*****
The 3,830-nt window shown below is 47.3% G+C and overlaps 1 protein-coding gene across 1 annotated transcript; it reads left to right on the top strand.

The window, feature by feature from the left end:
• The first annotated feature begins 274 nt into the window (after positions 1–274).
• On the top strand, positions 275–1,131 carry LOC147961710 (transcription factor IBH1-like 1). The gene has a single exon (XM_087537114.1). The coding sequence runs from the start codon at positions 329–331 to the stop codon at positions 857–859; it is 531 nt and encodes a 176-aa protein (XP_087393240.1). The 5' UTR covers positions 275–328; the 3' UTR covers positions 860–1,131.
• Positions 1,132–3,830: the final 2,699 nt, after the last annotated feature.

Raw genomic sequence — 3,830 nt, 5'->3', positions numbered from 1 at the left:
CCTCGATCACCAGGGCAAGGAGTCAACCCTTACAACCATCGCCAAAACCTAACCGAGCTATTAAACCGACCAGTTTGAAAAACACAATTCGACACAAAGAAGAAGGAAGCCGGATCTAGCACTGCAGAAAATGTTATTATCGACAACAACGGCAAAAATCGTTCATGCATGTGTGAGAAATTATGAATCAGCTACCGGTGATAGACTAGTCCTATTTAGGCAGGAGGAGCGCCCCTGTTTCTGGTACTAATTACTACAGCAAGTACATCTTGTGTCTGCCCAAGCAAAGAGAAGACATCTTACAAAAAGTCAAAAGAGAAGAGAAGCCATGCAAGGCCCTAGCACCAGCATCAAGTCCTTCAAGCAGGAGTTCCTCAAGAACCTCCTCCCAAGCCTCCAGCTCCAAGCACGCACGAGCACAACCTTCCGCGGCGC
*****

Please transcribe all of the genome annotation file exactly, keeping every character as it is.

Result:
The 3,830-nt window shown below is 47.3% G+C and overlaps 1 protein-coding gene across 1 annotated transcript; it reads left to right on the top strand.

The window, feature by feature from the left end:
• The first annotated feature begins 274 nt into the window (after positions 1–274).
• On the top strand, positions 275–1,131 carry LOC147961710 (transcription factor IBH1-like 1). The gene has a single exon (XM_087537114.1). The coding sequence runs from the start codon at positions 329–331 to the stop codon at positions 857–859; it is 531 nt and encodes a 176-aa protein (XP_087393240.1). The 5' UTR covers positions 275–328; the 3' UTR covers positions 860–1,131.
• Positions 1,132–3,830: the final 2,699 nt, after the last annotated feature.

Raw genomic sequence — 3,830 nt, 5'->3', positions numbered from 1 at the left:
CCTCGATCACCAGGGCAAGGAGTCAACCCTTACAACCATCGCCAAAACCTAACCGAGCTATTAAACCGACCAGTTTGAAAAACACAATTCGACACAAAGAAGAAGGAAGCCGGATCTAGCACTGCAGAAAATGTTATTATCGACAACAACGGCAAAAATCGTTCATGCATGTGTGAGAAATTATGAATCAGCTACCGGTGATAGACTAGTCCTATTTAGGCAGGAGGAGCGCCCCTGTTTCTGGTACTAATTACTACAGCAAGTACATCTTGTGTCTGCCCAAGCAAAGAGAAGACATCTTACAAAAAGTCAAAAGAGAAGAGAAGCCATGCAAGGCCCTAGCACCAGCATCAAGTCCTTCAAGCAGGAGTTCCTCAAGAACCTCCTCCCAAGCCTCCAGCTCCAAGCACGCACGAGCACAACCTTCCGCGGCGC